We cannot look at our farming in isolation. If you supply a global market, you need to take responsibility for all aspects and impacts of the supply chain. We have made our farming model dependent on the suffering of rural communities in other parts of the world. We have exported much of the energy use and environmental impact to far off places, where they cannot be seen. But in our global world, people can also share their stories, and those stories can no longer be ignored.
What we urgently need is a new model of production here in Ireland. Undoubtedly animals are part of our agriculture – they have been for thousands of years. The question is not whether we produce beef or dairy – but how, and who for. These two questions are closely linked.
If Ireland is truly producing sustainably, it is reducing the level of inputs, increasing animal welfare – and producing less, but to an even higher standard. The easiest way to do this is for the entire island to convert to agroecological production principles over the next five to ten years. Eliminate synthetic fertilisers, herbicides and pesticides, use only feeds grown in Ireland. This would require an unprecedented mobilization by government, farming groups and in particular semi-state organisations like Teagasc. Ireland could position itself as a global brand for unparalleled quality in Beef and Dairy production, a truly grass-fed model – quality over quantity. This quality should also be extended to the domestic market so that the best food we have is eaten by the people who live here – by the farmers who farm it and the population of this island, not expensive delis in London and New York. There is huge growth in organic markets and Ireland is also well placed to take advantage of that growth.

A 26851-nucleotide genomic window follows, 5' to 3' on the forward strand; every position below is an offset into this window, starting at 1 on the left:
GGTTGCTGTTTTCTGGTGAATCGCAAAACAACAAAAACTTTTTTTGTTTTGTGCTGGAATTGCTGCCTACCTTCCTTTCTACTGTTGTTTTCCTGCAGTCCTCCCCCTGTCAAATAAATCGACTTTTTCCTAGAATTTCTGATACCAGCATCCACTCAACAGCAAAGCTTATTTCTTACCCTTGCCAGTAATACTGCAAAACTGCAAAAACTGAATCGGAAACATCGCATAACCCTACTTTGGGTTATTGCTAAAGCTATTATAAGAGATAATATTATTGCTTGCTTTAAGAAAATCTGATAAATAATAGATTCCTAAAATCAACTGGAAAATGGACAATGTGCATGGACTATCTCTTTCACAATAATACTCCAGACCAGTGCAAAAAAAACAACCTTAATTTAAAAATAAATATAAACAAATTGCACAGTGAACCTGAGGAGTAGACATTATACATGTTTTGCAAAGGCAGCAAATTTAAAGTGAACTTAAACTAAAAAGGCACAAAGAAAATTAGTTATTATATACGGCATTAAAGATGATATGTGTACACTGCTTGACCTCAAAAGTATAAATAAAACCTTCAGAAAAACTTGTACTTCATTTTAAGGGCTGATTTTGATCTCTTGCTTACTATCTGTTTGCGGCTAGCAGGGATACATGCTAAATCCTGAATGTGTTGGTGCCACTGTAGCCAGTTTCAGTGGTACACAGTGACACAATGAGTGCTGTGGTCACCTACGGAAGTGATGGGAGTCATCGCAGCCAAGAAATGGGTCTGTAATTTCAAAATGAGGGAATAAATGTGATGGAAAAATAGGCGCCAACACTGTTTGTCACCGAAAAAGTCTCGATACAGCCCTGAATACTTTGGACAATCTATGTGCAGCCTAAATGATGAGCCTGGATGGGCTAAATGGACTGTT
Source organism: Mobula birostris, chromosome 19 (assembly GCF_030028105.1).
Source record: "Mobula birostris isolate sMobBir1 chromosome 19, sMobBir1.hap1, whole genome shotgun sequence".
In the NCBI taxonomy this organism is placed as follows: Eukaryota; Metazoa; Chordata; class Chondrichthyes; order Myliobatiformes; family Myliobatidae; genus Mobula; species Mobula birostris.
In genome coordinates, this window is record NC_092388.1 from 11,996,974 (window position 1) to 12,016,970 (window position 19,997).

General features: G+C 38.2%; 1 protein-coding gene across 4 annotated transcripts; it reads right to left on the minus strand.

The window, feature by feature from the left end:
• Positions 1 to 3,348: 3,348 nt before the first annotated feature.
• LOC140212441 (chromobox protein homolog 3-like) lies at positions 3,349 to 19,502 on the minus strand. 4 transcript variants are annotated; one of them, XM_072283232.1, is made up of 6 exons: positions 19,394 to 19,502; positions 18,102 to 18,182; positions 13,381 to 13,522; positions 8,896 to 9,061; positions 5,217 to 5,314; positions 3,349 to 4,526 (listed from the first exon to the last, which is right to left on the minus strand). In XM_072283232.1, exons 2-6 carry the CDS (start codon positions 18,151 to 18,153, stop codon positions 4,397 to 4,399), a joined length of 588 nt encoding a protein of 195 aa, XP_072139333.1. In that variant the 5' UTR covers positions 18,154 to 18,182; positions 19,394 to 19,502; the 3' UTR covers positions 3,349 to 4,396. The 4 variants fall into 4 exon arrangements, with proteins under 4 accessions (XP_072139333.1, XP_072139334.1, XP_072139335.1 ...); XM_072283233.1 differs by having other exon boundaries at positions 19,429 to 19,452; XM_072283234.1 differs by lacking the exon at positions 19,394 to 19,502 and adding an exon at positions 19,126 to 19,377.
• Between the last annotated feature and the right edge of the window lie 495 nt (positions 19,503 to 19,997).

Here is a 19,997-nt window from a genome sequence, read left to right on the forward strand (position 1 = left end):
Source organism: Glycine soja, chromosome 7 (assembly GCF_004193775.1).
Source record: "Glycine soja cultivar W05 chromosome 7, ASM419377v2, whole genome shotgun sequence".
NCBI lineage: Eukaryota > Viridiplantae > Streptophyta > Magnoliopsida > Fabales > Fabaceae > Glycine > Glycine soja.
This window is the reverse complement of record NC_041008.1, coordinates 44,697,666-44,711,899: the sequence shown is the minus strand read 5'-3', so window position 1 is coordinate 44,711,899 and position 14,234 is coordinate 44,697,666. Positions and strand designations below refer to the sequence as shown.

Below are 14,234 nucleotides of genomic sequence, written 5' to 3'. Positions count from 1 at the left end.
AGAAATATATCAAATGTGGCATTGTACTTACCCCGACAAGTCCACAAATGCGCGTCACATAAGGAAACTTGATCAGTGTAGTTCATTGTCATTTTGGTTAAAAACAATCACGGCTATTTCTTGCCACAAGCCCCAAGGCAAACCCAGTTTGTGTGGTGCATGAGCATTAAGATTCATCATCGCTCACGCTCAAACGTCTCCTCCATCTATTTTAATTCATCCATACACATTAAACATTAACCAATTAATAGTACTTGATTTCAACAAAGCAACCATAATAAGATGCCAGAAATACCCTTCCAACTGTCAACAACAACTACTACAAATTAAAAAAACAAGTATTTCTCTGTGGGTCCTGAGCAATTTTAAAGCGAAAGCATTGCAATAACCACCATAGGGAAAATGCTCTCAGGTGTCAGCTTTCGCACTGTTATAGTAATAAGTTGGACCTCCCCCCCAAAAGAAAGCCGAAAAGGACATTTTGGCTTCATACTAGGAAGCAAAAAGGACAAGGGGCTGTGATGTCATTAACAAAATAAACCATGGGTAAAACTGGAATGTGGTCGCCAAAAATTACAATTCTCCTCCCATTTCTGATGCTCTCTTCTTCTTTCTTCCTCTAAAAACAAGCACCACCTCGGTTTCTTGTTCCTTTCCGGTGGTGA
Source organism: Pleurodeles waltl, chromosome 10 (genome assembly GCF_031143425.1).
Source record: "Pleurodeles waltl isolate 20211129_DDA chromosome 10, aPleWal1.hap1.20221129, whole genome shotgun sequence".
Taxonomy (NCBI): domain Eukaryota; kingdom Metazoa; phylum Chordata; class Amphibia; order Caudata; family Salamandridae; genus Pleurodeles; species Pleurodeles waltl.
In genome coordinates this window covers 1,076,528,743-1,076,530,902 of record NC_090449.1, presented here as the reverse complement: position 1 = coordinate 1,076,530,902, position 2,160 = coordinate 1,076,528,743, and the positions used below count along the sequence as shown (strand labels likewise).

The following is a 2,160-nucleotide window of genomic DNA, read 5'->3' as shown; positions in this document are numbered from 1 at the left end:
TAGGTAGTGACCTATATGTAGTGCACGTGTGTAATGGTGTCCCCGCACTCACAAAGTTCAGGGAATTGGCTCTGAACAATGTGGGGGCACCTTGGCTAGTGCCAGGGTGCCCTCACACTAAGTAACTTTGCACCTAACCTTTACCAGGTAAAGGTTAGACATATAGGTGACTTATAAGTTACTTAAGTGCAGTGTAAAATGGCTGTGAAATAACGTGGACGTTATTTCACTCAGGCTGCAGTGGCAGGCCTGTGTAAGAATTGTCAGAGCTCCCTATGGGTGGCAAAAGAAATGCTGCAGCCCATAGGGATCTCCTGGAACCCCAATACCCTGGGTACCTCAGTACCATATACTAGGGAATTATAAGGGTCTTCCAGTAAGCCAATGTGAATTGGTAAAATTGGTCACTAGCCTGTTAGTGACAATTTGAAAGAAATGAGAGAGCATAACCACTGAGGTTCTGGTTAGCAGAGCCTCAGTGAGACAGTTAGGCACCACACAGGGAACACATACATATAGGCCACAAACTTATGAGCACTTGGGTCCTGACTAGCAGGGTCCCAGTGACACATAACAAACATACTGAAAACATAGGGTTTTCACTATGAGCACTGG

In parallel, we should be eliminating the dependence on imports for all produce we can grow here – onions, potatoes, cabbage, lettuce, apples – staggering quantities are imported annually and this needs to change. We need to rebuild the domestic economy, local production and small-scale distribution. This means new opportunities for farmers to diversify production and develop direct sales. More diversity in production means more biodiversity too as multiple production types compliment each other on-farm. Providing our entire population with fresh, locally produced food would have huge potential knock on benefits in terms of community health and wellbeing. Again, Ireland can become a leader in showing how agriculture can contribute positively as opposed to negatively to climate change, while repairing damaged communities and stimulating the rural economy.
There is no doubt that climate change will transform our lives in the next 50 years, in ways we do not yet recognize or understand. We can lead the way in making changes that can positively contribute to an ecological civilization, which is the only way in which humans will be able to continue to live happily on our planet. The slogan “Think Global. Act Local” is almost twenty years old, but it has never been more appropriate to apply than today, when in the face of all the evidence, the government continues to keep our ship facing the wind, sails flapping, even as the storm approaches. It’s time to turn it around.